Repetitive chanting solemn alternating with joyous song excitement of children running around all night vigils. Those were some observations of our visit to the cemetery of Xoxocotlan in Oaxaca that drew us in with a sense of complete disbelief and wonderment during our Spanish Immersion Experience in Mexico. I was experiencing the Day of the Dead, a traditional celebration in Oaxaca that would make my spanish immersion experience incredible!

All of our senses were alive that night as we very cautiously edged our way through the maze of hundreds of crowded tombstones, watching each step carefully along darkened and bumpy paths lit only by candles and the occasional camera flash from visitors.

Families were seated on the ground around the gravesites waiting out their overnight vigil with food, drinks, cigarettes, music and friends to keep them company. Our entry into the cemetery was no less than amazing, lit by candles and accompanied by a blanket of somber music being played.

The best part of my trip was that it was a complete Spanish immersion experience where I got involved in the culture. A week or two in advance of the 3-day festival, the families begin preparing for the actual return of their loved ones to the gravesite and I was there. Preparations include cleaning the grave to refresh the dirt and flowers around it and planting new flowers, making loaves of beautifully decorated pan de muertos (a special sweet bread) and other foods that their loved one enjoyed while alive, molding chocolate into shapes and constructing the altar.

The making of an altar is very personal, varying from one family to the next, built to display special items of remembrance of the deceased person in an attempt at bringing them back home once a year. No matter how modest the house is, everyone makes some type of altar. It may be as plain as a table with the loved one’s photo and offerings such as chocolate, pan de muertos and flowers or it may involve a more elaborate assemblage of several step-like platforms with all of these items plus miniature “calaveras” (skeleton figures) and more. The structures themselves are covered in a cloth sheet before adding personal items and bright gold marigold-type flowers called zempasuchil are added.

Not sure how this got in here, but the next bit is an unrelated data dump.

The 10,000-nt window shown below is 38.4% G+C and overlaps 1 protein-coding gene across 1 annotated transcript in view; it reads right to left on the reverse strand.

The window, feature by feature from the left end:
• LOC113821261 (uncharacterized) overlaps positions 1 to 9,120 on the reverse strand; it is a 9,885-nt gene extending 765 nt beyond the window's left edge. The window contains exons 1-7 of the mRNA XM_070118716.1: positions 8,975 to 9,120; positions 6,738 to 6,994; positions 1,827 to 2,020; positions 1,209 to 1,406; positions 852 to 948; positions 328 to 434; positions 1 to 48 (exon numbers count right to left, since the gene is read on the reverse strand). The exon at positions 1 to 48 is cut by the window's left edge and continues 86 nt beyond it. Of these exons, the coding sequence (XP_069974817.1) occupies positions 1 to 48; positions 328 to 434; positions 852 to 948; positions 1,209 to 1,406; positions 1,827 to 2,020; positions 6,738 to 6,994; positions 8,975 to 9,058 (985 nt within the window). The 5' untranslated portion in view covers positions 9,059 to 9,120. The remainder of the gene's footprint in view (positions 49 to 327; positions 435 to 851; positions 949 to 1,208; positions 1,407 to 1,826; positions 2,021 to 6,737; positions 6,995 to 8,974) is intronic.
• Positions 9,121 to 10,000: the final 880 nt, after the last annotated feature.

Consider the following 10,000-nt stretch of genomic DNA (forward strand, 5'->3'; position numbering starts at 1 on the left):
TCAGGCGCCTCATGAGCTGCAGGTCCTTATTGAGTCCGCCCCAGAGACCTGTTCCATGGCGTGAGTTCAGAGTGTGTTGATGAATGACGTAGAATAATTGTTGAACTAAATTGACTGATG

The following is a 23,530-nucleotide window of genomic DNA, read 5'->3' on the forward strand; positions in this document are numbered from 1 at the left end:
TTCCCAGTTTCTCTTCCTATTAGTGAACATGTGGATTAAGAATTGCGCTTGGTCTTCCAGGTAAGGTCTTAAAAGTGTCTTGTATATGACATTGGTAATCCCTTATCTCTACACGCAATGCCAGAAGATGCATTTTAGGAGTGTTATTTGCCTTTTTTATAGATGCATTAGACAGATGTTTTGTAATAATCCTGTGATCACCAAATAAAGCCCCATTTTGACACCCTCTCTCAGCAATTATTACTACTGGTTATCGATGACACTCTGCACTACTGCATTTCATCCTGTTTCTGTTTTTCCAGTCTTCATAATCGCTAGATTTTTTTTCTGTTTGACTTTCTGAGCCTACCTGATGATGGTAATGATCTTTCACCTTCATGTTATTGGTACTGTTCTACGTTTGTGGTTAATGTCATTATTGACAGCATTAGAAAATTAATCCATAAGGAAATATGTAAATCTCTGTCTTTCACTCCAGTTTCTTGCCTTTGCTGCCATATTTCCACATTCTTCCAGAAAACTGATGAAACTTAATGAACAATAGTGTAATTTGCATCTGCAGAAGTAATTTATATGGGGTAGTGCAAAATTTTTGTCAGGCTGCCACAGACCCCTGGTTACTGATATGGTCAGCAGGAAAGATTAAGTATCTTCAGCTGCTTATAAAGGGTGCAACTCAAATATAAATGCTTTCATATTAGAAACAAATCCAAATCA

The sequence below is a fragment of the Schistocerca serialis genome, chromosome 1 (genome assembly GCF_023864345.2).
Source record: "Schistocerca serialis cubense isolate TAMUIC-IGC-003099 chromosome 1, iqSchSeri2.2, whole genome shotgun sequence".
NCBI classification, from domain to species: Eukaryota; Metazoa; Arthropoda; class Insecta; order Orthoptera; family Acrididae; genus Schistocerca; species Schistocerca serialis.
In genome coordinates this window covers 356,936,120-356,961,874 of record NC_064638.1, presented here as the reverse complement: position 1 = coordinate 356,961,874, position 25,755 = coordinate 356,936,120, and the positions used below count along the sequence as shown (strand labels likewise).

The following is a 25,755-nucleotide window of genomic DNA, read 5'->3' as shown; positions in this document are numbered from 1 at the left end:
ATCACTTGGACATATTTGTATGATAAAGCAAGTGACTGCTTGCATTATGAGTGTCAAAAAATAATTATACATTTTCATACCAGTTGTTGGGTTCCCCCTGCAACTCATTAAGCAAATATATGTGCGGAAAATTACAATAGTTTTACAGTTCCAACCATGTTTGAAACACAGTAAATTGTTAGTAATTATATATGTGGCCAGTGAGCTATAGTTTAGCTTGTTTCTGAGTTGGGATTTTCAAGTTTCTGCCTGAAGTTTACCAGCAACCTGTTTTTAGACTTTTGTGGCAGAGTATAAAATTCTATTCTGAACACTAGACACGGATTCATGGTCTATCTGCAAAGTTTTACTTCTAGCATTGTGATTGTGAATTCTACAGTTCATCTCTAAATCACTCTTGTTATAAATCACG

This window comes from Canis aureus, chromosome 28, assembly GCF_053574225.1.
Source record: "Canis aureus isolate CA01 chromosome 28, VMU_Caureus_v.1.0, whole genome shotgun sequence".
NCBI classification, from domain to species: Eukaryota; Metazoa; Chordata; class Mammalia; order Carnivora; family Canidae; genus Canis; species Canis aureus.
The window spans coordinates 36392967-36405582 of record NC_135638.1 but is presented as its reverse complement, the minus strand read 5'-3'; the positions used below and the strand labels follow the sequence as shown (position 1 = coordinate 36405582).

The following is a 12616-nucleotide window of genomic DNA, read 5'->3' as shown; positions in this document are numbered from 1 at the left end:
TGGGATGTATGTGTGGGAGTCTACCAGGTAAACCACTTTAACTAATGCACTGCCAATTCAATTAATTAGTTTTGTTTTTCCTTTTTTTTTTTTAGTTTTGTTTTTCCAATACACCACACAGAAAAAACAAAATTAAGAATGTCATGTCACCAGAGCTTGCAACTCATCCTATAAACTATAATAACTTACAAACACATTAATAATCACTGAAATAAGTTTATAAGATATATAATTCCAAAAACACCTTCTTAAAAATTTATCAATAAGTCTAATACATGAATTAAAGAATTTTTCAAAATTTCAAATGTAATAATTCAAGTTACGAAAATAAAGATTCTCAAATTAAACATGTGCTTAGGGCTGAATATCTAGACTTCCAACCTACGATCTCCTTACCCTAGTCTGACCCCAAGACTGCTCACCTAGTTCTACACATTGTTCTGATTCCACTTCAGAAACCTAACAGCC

During my Spanish immersion experience I visited the open-air Abastos market in Oaxaca, there was a stand dedicated to making and selling all types of chocolate. Not surprisingly, this stand was one of the more popular stops for visitors and locals alike who would take their chocolate home to mold it into shapes for the dead. I remember watching the shop employees make the chocolate fresh for purchase. After buying some chocolate, it was handed to you still hot and in liquid form in a big plastic bag.

Later during the week, through the spanish immersion experience in Oaxaca I visited the market. We bought some chocolate for our host mother who used some of it for her altar and then watched as she prepared a homemade hot chocolate that she served to us every morning along with slices of pan de muertos and other typical Oaxacan dishes. She first placed broken pieces of the chocolate into a blue-glazed clay pitcher, poured in boiling milk and then used a wooden utensil called “molinillo” (similar to a honey dipper but larger) which, when the long handle was twirled back and forth between her hands, created a frothy layer on the chocolate. As she poured some chocolate into 2 mugs, she explained to us that the way we should eat the pan de muertos is by first dunking it into the chocolate. The combination of the sweet bread and warm chocolate was enough to make us happy for the rest of the day, thinking about the following day’s breakfast that would undoubtedly include chocolate.